Natural Remedies for Bedbugs? Doesn’t Look Like It.

image-bedbugs

Like cockroaches, bed bugs have been around since prehistoric times.

Good night, sleep tight and don’t let the bedbugs bite. If they do, grab a shoe and beat them till they’re black and blue! When my sibs and I were kids, we’d repeat that little ditty to each other before climbing into bed at night. We thought it was funny then, but we’d never seen a bed bug.

Between the 1940s and the 1980s, the use of DDT, a powerfully toxic pesticide (now banned), was in common use in agriculture and in homes to kill cockroaches. It may be one reason that bed bugs were scarce in those years – in developed countries. But like other pests, bed bugs seem to have become resistant to pesticides.  Some blame modern international travel for the return of bedbugs.  They have certainly  become a plague in homes, hotels, dorms, army barracks, and second-hand clothing and furniture shops.

Natural anti-bug remedies don’t hold out much hope. Bedbugs can live up to a year without a meal, according to the  U.S. Environmental Protection Agency (EPA). Given that they live comfortably in any kind of tiny crack in furniture and walls or even in electrical appliances, smearing your bed frame with lavender or neem oils won’t do a bit of good. To make 100% sure that all bedbugs in a home are dead, strong measures are called for – professional workers employing currently useful pesticides, vacuuming and steam,  plus bug detection in places you hadn’t thought of.

Pesticides give you the creeps? Me too. Prevention is best. Become familiar with preventative measures outlined by the EPA  or medicinenet.com. msnbc also offers a good FAQ-style article on bed bug prevention and treatment, rather heavy on the pesticide solution. Unfortunately, for a serious infestation, that seems to be the only solution.

Partially effective home techniques that don’t involve pesticides are:

  • Buy no second-hand clothing or furniture without inspecting every inch of it for bugs. Don’t even consider bringing an infested item home.
  • At the first suspicion of contact with bedbugs, or an infested individual, wash and dry all clothing and removable furniture covers at the highest temperatures the fabrics can take. High temps kill the bugs, larvae and eggs.
  • Encase mattresses, box springs and pillows in plastic. Make sure there isn’t even one tiny crack or slit through which a bug may escape.
  • Tidy up clutter in the home. It gives bed bugs more places to hide.
  • Vacuum floors, wall hangings, upholstery and rugs regularly. If bugs are found, seal the vacuum bag up and throw it out.
  • Neem oil may repel bed bugs. But it won’t kill them. (The second down side of neem is its unpleasantly acrid odor of garlic gone wrong.)
  • Bed bugs live in the nests of bats and birds. Clear away any such nests around your home, making sure no bugs have hopped out and infested you in the process.
  • In hotel rooms, don’t put your luggage down on the bed or the floor. Place it on the luggage rack. On returning home, wash the clothes you traveled with immediately. Inspect your suitcase or backpack. Don’t put it on your bed.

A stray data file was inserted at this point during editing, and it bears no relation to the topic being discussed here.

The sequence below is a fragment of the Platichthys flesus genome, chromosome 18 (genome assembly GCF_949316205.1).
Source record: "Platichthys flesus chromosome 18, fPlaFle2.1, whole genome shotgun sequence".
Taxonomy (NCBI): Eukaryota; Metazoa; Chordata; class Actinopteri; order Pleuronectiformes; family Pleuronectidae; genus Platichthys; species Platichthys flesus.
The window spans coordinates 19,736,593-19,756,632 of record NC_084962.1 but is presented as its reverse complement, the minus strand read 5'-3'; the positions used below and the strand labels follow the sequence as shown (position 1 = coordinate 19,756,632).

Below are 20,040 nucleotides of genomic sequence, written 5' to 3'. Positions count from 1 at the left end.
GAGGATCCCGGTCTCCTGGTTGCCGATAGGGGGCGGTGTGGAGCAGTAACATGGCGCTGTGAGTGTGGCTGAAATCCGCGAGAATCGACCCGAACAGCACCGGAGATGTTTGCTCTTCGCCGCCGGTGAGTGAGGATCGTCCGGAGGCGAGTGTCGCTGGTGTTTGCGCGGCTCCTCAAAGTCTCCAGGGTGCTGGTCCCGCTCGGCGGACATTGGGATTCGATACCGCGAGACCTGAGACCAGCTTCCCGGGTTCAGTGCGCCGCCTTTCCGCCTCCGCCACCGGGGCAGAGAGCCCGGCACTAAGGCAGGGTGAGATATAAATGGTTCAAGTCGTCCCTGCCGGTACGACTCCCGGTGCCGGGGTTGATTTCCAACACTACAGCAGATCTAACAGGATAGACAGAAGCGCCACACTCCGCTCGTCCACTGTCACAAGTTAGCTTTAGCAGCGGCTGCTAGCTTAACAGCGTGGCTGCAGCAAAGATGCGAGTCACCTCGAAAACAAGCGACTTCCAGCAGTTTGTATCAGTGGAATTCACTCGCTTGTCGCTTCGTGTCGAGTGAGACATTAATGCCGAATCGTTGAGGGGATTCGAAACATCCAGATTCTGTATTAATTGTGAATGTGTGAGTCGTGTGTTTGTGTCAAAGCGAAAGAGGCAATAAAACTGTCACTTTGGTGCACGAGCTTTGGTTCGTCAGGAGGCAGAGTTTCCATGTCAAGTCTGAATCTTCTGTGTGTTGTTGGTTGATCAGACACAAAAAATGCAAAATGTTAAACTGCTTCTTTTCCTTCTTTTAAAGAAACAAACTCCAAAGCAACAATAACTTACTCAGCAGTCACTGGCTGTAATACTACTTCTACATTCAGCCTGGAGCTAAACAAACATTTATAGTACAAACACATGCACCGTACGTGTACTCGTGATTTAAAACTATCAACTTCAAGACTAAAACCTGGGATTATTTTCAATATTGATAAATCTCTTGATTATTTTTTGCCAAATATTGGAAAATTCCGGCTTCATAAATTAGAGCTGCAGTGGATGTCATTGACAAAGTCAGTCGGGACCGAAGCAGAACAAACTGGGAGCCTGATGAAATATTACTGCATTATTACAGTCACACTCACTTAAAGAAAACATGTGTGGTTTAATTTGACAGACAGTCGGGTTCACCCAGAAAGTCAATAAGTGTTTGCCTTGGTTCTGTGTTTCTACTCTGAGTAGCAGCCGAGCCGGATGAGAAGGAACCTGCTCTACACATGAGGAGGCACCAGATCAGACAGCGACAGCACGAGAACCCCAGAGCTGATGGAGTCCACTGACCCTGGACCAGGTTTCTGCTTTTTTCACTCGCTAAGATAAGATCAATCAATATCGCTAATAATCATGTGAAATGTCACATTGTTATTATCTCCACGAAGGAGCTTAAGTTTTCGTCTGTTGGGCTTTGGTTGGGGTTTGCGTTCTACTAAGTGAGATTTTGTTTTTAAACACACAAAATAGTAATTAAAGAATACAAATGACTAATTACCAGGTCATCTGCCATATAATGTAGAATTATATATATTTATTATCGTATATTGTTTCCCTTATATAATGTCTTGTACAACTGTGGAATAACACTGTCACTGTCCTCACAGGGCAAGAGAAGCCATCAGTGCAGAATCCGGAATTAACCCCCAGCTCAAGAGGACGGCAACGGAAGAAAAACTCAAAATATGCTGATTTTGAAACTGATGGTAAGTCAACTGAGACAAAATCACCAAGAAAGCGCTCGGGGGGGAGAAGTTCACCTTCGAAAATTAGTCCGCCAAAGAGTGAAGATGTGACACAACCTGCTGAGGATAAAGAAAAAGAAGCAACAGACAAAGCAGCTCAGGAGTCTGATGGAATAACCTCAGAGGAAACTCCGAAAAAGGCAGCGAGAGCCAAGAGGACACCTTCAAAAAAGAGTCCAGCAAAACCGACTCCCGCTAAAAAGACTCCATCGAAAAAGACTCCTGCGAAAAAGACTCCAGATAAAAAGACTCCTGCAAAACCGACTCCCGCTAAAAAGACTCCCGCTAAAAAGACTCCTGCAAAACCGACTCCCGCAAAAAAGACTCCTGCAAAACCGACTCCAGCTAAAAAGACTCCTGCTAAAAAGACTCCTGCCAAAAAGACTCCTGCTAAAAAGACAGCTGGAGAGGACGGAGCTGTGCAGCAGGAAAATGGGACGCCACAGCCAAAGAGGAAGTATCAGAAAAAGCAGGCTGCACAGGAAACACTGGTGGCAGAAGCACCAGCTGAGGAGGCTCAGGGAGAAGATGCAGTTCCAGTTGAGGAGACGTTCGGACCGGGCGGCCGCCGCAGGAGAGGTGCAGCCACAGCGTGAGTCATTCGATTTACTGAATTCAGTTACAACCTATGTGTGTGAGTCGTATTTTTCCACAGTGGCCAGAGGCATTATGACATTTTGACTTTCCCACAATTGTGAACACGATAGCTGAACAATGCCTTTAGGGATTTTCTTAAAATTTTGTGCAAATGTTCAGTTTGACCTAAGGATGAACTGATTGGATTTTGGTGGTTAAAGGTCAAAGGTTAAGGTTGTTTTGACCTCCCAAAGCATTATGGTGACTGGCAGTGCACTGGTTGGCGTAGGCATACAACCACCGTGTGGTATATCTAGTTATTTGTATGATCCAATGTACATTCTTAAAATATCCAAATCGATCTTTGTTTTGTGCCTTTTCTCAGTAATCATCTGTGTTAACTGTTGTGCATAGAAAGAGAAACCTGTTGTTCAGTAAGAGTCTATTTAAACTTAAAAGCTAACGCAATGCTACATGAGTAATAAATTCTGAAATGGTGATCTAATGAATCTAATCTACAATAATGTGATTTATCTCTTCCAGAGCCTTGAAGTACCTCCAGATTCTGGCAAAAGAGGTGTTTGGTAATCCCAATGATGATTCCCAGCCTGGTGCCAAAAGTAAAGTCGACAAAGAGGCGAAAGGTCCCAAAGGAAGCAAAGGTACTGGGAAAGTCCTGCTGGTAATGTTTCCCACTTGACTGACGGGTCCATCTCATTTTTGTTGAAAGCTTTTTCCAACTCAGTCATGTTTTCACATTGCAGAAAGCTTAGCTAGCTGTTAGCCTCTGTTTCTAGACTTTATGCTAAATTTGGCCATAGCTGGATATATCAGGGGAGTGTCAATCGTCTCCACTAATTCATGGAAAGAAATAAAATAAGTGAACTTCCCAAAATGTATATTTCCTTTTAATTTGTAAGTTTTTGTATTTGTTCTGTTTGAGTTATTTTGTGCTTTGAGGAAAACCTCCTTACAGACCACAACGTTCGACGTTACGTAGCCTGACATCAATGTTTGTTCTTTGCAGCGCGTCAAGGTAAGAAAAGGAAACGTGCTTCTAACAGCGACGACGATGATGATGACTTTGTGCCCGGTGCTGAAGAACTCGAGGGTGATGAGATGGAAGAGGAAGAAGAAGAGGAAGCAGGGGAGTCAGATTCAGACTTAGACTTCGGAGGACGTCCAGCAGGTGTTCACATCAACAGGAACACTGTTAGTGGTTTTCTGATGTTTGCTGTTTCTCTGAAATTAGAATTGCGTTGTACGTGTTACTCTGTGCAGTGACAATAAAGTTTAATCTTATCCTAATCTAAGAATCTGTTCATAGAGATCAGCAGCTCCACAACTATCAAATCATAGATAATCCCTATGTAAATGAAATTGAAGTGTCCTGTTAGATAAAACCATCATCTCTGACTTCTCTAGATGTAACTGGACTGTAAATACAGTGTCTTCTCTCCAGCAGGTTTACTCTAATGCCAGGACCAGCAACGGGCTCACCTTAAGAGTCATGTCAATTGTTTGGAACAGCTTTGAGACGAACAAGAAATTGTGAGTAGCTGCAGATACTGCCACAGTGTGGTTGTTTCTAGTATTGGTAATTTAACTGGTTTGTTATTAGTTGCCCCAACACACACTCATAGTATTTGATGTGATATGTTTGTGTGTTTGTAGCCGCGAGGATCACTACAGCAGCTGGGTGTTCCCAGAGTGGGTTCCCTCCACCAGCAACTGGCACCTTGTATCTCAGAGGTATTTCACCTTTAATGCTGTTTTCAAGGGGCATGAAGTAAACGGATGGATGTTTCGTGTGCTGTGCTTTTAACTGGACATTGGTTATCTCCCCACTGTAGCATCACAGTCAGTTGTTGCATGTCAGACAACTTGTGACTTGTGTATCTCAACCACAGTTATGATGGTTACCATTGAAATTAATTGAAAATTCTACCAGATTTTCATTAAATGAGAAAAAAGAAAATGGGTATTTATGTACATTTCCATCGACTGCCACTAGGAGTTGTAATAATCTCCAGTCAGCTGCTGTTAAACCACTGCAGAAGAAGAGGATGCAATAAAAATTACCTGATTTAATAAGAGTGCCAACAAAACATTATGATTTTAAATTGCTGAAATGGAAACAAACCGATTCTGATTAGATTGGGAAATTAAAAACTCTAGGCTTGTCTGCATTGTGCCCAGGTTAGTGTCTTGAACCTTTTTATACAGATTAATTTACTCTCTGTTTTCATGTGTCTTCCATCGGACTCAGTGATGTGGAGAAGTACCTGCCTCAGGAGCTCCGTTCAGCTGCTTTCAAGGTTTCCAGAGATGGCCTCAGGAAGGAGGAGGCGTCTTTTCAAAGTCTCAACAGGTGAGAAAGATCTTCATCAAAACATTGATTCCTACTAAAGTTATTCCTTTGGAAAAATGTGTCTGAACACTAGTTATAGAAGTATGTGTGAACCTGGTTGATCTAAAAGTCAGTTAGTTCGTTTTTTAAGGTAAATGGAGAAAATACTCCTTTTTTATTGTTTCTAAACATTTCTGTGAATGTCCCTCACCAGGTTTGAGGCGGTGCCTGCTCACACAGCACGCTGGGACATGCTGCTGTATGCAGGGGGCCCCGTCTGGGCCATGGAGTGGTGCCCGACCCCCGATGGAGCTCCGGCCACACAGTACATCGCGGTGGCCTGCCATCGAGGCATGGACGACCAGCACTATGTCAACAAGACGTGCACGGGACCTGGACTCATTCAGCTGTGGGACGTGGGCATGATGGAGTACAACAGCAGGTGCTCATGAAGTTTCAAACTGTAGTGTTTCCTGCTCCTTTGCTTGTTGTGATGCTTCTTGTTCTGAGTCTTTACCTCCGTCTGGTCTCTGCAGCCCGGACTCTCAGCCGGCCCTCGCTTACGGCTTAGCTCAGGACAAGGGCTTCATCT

The only good news about bed bugs is that, as of today’s knowledge, they don’t transmit diseases. Their bites cause bodily aggravation and embarrassment, but only in cases where skin becomes infected are antibiotics called for. Allergic reactions are rare.

Pesticides in the Middle East from Green Prophet:

Image of bed bugs on a mattress seam from medicinenet.com.

:: EPA

:: msnbc

Miriam also writes a food blog.

 

 

 

 

 

 

 

Facebook Comments

Comments

comments

6 thoughts on “Natural Remedies for Bedbugs? Doesn’t Look Like It.”

  1. Ahmad Mahdavi says:

    Now very resistant strains of pests like bed bugs, human lice etc called supper bugs are arriving here in the Middle East by the way of suitcases and must be very careful, insect are very strong and tough creatures seems that we are loosing the war against them. I observed big hotels in Toronto closed because of bed bugs.

  2. bed bugs crawl up inot beds when there is a living warm body in the bed and on a chair so if the diatomaterous earth is in little saucers made of tin foil at legs of the furnture as well as all the crevices evetually most of them will die off . dust your mattresses with this for a day then vacuum and then put on those speical covers The writer Miraim Kresh has given some more good ideas and having nothing in your house other than essential is a good start. VACUUM EVERY FEW DAYS AND PUT FRESH DIATMAWEOUS EARTH I N ALL THE CRACKS AND CRIVICES AND SHARE THIS WITH NEIGHBOURS AS YOUR PLACE IS NOT SAFE IF YOUR NEIGHBOURS ARE OVER RUN.GOOD LUCK [email protected]

  3. Miriam Kresh says:

    Mark – I’m no expert on bed bug extermination, but can see the problem with using diatomaceous earth. It’s necessary for the bugs to have walked over it in order to die. Wherever it hasn’t been sprinkled that bugs live – and they can live inside the head of a common screw – they will continue to reproduce.

    Frank the Bed Bug Chaser: this new technology sounds great. I’d be very interested to know more about it.

  4. A reader Mark writes: “Bed Bugs can be killed safely and naturally using diatomaceous earth AKA diatomite or kieselgur.”

  5. Frank the BedBug Chaser again and I saw this in Pest Management & Green Lodging. There is now an economical way for hotels, exterminators or anyone for that matter to use clean 100% Chemical Free & Green electric heat to get rid of bedbugs
    http://www.mypmp.net/pest-mgmt-content/news/bedbug-chasers-announces-nationwide-rental-program-7894
    or http://www.greenlodgingnews.com/bedbug-chasers-announces-nationwide-bed-bug-heater

Leave a Reply

Your email address will not be published. Required fields are marked *

1 + six =